Artist: A Hope for Home
Label: Facedown Records
Release Date: March 30, 2010
Review by: Michael Mayer III
- The Overman
- Withering Branches
- The Machine Stops
- No Light
- Post Tenebras Lux
- First Light of Dawn
- The Crippling Fear
- The Warmth of the Heavens
It takes a lot to impress me in the post-hardcore genre nowadays and for good reason. It’s been oversaturated for years and labels are still signing these bands like it’s the hottest new fad. Yet they all roughly sound the same with generic breakdowns, crab-like postures, and a typical mix of clean vocals with screaming. Sure, the songs may be catchy sometimes but it’s hard to get into a song you’ve heard a thousand times before by better bands. Luckily we have A Hope for Home and their third release, first on Facedown after being promoted from Strike First, to save us. Their 2009 album, The Everlasting Man, saw the band experiment a bit with their sound as they dabbled in atmospheric interludes and a complete concept. Here the guitars are a main focus being crisp and organic, very much reminiscent of As Cities Burn’s first album, and the clean vocals never approach the ‘whine’ range (yes, that’s an official level now). Realis is like the light at the end of the dark tunnel the genre is in.
The opening track, ‘Nightfall’, immediately sets the mood for the first part of the album. A dreary acoustic guitar starts us off to create a very lonely feel and then the drums, keys, and other guitars jump in and build up to an explosive scream. The creative chords go a long way in driving the song forward as they come to the forefront in between Nathan’s screams of frustration. Most of the songs on this album naturally flow into the next and all of that frustration in the first song gives way to aggression in ‘The Overman’. The heavy riffs and frantic pace only let up at the chorus where the strong and crisp clean vocals enter. You can hear a light use of synths in the background that serve to give the song a larger than life feel as well. Then, whether it’s the addictive chords in ‘Withering Branches’ or the cold, metallic guitars in ‘The Machine Stops’, you are certain to be pulled into each song’s distinct trait.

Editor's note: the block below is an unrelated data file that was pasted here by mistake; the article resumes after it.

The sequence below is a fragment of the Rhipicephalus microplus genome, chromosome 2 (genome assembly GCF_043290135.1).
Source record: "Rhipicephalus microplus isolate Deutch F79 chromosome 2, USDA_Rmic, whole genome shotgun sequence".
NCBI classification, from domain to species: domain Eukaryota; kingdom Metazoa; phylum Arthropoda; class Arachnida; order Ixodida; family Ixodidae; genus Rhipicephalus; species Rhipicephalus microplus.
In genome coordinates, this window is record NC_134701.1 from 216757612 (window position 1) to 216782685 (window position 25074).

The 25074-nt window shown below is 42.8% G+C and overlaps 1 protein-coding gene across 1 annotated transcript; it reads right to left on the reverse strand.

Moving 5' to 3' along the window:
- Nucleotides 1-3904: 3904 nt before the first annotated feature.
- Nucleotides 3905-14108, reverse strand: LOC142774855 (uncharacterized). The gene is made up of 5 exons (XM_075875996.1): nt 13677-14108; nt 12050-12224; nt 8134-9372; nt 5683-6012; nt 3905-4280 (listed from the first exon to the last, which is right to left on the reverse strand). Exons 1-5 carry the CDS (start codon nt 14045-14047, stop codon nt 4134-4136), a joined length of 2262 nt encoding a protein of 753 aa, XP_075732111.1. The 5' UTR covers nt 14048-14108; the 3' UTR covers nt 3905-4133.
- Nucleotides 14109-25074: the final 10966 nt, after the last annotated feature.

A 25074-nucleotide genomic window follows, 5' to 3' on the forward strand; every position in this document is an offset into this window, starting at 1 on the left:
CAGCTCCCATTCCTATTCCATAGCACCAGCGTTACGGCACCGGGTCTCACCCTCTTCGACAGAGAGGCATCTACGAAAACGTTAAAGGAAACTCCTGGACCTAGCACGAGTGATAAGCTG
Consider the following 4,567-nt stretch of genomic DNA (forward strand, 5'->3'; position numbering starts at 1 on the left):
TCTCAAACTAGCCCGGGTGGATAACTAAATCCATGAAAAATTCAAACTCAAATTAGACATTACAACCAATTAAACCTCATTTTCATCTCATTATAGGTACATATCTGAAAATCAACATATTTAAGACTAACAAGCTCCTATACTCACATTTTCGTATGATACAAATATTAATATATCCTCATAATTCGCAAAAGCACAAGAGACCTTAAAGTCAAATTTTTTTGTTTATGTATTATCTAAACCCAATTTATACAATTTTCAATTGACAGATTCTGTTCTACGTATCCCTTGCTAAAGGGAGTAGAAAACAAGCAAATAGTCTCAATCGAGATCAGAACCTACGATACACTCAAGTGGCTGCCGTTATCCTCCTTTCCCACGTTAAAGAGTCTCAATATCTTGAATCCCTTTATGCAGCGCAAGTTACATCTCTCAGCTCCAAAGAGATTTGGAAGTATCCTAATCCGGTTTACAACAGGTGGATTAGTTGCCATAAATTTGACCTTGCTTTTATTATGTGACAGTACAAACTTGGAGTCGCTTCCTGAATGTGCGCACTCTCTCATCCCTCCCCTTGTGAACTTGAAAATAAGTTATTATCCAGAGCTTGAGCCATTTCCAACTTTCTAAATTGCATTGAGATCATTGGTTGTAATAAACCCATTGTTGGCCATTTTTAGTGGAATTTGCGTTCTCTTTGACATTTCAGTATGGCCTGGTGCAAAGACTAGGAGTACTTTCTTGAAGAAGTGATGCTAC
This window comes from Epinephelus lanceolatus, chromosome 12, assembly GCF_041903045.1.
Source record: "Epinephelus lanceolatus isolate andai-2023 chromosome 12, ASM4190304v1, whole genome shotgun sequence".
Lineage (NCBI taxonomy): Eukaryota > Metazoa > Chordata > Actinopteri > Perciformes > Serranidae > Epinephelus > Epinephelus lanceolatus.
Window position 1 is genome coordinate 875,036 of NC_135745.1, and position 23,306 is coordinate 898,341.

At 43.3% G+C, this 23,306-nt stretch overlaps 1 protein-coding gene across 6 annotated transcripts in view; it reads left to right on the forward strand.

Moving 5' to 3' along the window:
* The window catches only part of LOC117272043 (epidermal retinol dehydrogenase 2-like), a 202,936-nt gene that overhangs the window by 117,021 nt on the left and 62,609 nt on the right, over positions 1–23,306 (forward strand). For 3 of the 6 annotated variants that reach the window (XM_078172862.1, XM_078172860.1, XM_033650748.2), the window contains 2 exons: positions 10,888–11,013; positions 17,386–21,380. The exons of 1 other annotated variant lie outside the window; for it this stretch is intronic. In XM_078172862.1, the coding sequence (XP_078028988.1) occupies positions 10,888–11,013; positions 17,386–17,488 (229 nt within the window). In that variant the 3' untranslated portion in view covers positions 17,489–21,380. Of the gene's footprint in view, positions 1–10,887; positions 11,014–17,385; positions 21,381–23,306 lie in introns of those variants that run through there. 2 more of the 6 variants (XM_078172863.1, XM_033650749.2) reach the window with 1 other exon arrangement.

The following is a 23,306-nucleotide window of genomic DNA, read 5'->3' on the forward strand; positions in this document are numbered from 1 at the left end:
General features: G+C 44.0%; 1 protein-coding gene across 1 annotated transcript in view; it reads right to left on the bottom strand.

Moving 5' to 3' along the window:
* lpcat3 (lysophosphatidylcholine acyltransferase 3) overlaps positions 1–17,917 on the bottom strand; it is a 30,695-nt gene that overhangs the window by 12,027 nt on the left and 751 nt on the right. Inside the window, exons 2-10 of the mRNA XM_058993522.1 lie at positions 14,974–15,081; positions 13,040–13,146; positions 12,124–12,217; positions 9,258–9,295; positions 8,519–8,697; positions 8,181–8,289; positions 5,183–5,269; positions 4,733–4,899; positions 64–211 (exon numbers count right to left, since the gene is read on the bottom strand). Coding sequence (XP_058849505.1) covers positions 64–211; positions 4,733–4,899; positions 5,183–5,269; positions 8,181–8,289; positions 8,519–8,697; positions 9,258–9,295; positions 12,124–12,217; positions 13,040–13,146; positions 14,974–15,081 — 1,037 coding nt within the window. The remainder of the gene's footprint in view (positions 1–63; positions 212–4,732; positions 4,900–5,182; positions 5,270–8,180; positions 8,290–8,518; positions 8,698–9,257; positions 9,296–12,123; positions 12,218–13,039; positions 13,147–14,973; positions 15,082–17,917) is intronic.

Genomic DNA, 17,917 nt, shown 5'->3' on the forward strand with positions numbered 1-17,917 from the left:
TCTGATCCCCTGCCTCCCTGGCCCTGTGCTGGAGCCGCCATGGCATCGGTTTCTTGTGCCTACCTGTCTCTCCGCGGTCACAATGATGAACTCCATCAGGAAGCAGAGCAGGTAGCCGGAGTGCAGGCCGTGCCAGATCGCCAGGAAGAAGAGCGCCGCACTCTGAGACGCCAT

Next you’re hit with an emotional hammer as the melancholy of ‘No Light’ strikes. Quiet piano notes loft ahead of somber guitar distortion and a foreboding drum beat adds to the dreary atmosphere. The vocalist then chimes in softly as he sings, “There’s no way out. No light, no hope. Put out the fire, it burned so bright. No truth, no hope.”. It’s easily the best song on the album because it’s as hauntingly beautiful as it is awe inspiring. The song continually builds to the ultimate climax of screaming as all the instruments join together in unison. It is, perhaps, the perfect example of what sets a band like A Hope for Home apart from their contemporaries.
From here it appears the album starts the uphill climb out of despair. ‘Post Tenebras Lux’, as it turns out, is Latin for “Light after darkness” and it’s certainly a fitting name. The song reflects as much considering the brooding nature of the previous track. It’s very forward and upbeat, but not without aggression. At points it sounds like the screamer is raging a battle and trying to press forth through some sort of opposing force. The droning guitars add to that notion before making way to some fantastic, peaceful chords at the end. The next few songs continue the climb upwards with swirling guitars, soaring vocals, and a newfound boldness. Don’t worry that the edge is lost though. These songs are every bit as heavy and powerful as the first half.
Before one were to first listen to the album it would be helpful to know that there’s a concept behind it. The band has stated that the first half is meant to be “dark, hopeless, and bleak” while being centered around the Nietzsche quote “God is dead”. The second half then shows a man “building his beliefs from the ground up”. The concept is a bold task and fortunately A Hope for Home’s execution of it was flawless. Some may worry that the album will be too dark and depressing, especially the first half, but you can rest easy in knowing it’s never overbearing. The first half of songs are actually my favorite on the album since A Hope for Home nailed the atmosphere and pull you into the setting so easily. Then by the time the brilliant build up in ‘Ascension’ and the addictive riff in ‘After’ come through you’ve been fully pulled out of the muck and mire and into hope.
Overall: Realis is one of the most beautiful and intricately woven post-hardcore releases you’ll ever hear. The somber melancholy of the first half of the album perfectly matches the theme, and the stirring atmosphere in the latter half resembles one’s rise from the ashes in finding faith and hope. After the last haunting piano notes are played to close the album you’ll be left in awe at what you just heard. This is easily a classic for the genre and the year. The potential A Hope for Home shows leaves me giddy for the next release and if I wouldn’t be enjoying this one for the next few months it couldn’t come soon enough.
Gems of this album are: ‘The Overman’, ‘No Light’, ‘Post Tenebras Lux’, ‘Ascension’, ‘After’